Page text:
Role Of Individualism In The Great Gatsby

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Following the Progressive Era, an era in which the awareness of the working class man was raised, many liberals watched what the political gains they achieved in American society be dismantled during the Roaring Twenties. The 1920’s saw a profound conservative shift following The Great War; “Regardless of one’s social position, the decade was a time of immense social change. Following the horrors of the war, the old traditions and societal rules and regulations seemed no longer applicable” (Palladino, 2010, p. 31).
Fitzgerald uses Tom Buchanan's character to exemplify this problematic shift to individualism. His desire to be with the married Myrtle Wilson, which would eventually result in her death as well as Mr. George Wilson’s freedom, is seen as a selfish act. “I couldn’t forgive [Tom] or like him, but I saw that what he had done was, to him, entirely justified. (Fitzgerald, 1925, p. 179). This selfishness alluded to in The Great Gatsby was reflected largely throughout the 1920’s through consumerism; or the act of not only buying necessities, but items of luxury. (Palladino, 2010, p. 31). As Americans sought to buy lavish items for their own needs, the idea of aiding others in need seemed to dwindle during this time period.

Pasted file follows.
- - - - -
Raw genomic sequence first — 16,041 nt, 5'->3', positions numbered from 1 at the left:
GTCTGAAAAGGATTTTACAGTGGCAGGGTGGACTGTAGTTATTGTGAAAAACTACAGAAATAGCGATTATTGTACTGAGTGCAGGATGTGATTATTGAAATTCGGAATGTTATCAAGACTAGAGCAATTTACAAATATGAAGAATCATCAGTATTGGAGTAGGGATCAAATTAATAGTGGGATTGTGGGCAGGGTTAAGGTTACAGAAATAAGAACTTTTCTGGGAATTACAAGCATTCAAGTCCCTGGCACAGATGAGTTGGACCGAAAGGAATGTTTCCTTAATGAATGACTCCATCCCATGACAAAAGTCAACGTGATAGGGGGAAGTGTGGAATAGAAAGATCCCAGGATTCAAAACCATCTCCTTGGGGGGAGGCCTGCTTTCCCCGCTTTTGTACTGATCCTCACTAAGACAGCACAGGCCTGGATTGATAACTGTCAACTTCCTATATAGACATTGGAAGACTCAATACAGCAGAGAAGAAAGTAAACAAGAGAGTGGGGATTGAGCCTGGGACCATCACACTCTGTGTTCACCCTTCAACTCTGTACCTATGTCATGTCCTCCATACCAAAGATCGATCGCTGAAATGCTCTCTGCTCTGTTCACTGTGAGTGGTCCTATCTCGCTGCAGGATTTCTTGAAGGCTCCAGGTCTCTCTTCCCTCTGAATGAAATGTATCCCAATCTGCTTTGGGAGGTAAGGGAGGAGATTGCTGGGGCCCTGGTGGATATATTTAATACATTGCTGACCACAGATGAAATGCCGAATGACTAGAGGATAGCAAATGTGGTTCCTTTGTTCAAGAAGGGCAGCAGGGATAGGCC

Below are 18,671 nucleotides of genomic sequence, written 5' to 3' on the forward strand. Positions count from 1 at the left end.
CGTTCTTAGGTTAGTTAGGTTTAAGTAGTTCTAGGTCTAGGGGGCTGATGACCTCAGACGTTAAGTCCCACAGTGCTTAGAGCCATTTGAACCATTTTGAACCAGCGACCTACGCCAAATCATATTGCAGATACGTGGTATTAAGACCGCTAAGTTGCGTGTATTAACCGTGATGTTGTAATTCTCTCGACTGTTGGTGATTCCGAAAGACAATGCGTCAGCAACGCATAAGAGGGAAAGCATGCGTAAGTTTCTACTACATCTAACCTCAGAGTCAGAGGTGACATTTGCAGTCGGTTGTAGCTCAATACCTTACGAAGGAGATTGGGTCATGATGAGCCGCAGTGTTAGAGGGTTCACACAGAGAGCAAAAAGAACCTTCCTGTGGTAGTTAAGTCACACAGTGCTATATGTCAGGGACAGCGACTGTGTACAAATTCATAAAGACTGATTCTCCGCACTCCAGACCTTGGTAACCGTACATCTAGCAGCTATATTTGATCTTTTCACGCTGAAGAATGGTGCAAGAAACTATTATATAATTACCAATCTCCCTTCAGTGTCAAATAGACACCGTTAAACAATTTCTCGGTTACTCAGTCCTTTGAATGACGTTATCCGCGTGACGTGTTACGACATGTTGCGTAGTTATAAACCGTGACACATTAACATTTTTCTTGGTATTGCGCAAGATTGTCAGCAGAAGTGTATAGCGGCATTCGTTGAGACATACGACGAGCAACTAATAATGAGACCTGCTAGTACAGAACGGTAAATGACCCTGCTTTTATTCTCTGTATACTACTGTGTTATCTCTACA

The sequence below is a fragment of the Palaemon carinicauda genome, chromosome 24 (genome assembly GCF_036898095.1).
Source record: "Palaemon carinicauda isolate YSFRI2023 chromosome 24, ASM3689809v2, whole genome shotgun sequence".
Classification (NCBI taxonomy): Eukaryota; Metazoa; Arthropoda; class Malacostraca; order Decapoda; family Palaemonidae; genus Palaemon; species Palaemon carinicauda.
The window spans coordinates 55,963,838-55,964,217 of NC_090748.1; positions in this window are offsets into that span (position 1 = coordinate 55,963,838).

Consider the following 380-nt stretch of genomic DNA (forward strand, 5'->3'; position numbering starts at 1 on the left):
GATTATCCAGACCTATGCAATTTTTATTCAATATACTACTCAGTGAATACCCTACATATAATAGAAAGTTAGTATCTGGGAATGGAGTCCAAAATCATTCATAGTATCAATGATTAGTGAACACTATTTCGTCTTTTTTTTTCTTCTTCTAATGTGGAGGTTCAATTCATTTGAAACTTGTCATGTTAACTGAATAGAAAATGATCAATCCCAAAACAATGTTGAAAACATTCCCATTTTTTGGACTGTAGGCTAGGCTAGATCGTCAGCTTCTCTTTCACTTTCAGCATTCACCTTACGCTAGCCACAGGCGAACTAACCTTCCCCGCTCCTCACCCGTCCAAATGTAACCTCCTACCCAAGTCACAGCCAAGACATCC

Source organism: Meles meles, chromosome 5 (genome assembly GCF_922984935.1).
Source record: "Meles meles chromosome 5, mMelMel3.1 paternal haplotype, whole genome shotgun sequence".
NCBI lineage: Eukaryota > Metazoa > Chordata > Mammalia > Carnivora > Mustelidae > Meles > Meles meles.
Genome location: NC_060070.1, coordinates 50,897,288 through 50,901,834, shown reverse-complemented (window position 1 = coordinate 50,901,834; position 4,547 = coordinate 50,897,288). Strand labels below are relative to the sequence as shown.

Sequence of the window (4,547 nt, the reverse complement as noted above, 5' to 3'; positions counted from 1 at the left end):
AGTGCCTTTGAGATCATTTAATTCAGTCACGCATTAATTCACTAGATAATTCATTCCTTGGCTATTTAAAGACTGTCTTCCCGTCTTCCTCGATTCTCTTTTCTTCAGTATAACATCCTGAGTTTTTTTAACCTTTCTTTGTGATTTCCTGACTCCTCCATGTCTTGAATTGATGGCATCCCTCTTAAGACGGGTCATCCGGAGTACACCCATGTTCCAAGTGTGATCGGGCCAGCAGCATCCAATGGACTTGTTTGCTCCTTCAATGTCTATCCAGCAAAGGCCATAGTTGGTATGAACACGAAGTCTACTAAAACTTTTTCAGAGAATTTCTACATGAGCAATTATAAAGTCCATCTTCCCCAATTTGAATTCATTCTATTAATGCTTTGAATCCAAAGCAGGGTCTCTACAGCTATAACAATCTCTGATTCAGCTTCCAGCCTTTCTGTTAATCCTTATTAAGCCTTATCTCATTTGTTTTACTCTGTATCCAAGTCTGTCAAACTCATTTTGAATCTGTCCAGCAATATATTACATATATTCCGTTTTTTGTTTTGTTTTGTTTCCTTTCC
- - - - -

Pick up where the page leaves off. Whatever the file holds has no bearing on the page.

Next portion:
The idea of
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America had no longer focused on helping others, but, rather, they focused on how to improve their own lives. The selfish tendencies of this new society is what caused Nick to leave New York, as he observed this radical and inevitable departure of the society he had once known; “I see now that this has been a story of the West, after all- Tom and Gatsby, Daisy and Jordan and I, were all Westerners, and perhaps we possessed some deficiency in common which made us subtly unadaptable to Eastern life” (Fitzgerald, 1925, p.
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